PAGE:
Marijuana consumers haven’t kept up their blazing New Year’s Day pace, but sales figures from the first half of 2020 show Illinois is indeed a hot marketplace.
June’s total beat May’s by more than $3.3 million. That gap was just a bit beyond the $3.1 million in sales reported on the first of the year, a figure that set Illinois on a pace to see more than $1.13 billion by New Year’s Eve. With trends developed over six months we’re actually seeing sales of close to $1.3 million per day and a monthly average so far pointing toward more than $478 million in annual sales.
Clearly we can’t make actual projections because consumer behavior could differ from July through December, to say nothing of how COVID-19 might have affected sales totals since mid-March. But judging strictly from a sales standpoint, these numbers have to be considered a success. Illinoisans are spending more than $1 million per day on a product they couldn’t legally buy last year and so far our stores have brought in nearly $57 million in sales from out-of-state shoppers.
The Illinois Department of Revenue hasn’t released updated figures on how these sales translate into government tax and fee revenue. County and municipal bodies have collected sales taxes all along, and gained the ability to implement additional sales taxes on these transactions as of July 1. Seeing those amounts, as well as how the funds are allocated through the Cannabis Regulation Fund — and any input from the criminal justice system on related enforcement issues — will paint a much cleaner picture of the degree to which this change affects government budgets going forward.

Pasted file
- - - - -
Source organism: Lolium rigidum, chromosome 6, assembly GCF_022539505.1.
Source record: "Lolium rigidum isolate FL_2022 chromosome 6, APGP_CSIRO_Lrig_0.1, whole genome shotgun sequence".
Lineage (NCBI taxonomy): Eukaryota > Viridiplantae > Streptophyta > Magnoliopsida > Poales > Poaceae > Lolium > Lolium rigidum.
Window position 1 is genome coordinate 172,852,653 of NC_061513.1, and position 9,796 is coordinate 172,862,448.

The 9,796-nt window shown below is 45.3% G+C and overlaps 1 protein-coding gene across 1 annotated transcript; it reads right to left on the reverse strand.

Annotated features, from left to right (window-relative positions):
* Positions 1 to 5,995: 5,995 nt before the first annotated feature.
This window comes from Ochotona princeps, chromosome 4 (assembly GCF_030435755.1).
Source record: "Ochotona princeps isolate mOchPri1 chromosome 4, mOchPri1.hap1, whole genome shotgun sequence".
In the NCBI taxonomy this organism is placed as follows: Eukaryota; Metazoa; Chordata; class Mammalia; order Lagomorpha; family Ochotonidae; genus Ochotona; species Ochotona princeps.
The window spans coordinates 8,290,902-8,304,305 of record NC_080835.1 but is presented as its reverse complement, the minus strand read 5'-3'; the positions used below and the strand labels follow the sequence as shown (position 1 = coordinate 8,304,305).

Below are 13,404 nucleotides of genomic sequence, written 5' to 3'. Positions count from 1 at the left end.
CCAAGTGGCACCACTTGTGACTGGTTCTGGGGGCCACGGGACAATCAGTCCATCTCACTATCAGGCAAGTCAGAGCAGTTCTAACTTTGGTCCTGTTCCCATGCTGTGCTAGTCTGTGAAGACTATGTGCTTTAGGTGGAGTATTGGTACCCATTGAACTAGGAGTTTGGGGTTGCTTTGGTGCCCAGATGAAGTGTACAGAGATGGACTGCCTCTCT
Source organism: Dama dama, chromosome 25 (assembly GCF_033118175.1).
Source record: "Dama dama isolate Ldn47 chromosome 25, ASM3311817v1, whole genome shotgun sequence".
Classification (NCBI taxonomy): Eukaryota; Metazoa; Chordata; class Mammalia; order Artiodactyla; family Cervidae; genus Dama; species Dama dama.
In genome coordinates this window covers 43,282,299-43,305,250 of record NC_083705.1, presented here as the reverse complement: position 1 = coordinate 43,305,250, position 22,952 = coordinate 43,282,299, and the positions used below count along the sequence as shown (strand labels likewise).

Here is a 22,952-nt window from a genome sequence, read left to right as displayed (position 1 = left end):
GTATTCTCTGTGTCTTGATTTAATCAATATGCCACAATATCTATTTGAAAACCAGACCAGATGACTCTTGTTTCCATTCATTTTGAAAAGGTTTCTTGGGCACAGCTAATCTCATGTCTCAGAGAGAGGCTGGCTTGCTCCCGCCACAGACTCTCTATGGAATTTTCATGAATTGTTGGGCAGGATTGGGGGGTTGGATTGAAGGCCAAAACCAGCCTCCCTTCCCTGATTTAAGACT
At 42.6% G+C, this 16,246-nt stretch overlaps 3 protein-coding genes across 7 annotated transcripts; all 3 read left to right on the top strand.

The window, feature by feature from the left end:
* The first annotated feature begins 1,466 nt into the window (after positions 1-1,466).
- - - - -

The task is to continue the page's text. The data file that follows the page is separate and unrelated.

Still, early returns are quite impressive. Marijuana has never been one of my vices, but I’ve observed no downside to its legalization here and am hopeful the revenue infusion will benefit everyone going forward.
READER RESPONSE: Following Tuesday’s column about getting lawmakers back to Springfield, state Rep. Steven Reick, R-Woodstock, emailed to suggest the piece would’ve been stronger had I noted Republicans are leaning on Gov. J.B. Pritzker and legislative leaders — all Democrats — to call a special session.
Reick correctly noted the power imbalance in the General Assembly and noted “decision-making is based upon political calculation that competing ideas have very little chance to emerge.”
He’s correct: Democrats rarely need GOP votes to accomplish anything, but that’s no excuse to keep lawmakers out of the process altogether.
• Scott T. Holland writes about state government issues for Shaw Media Illinois. Follow him on Twitter at @sth749. He can be reached at email@example.com
via | Northwest Herald
July 8, 2020 at 01:36PM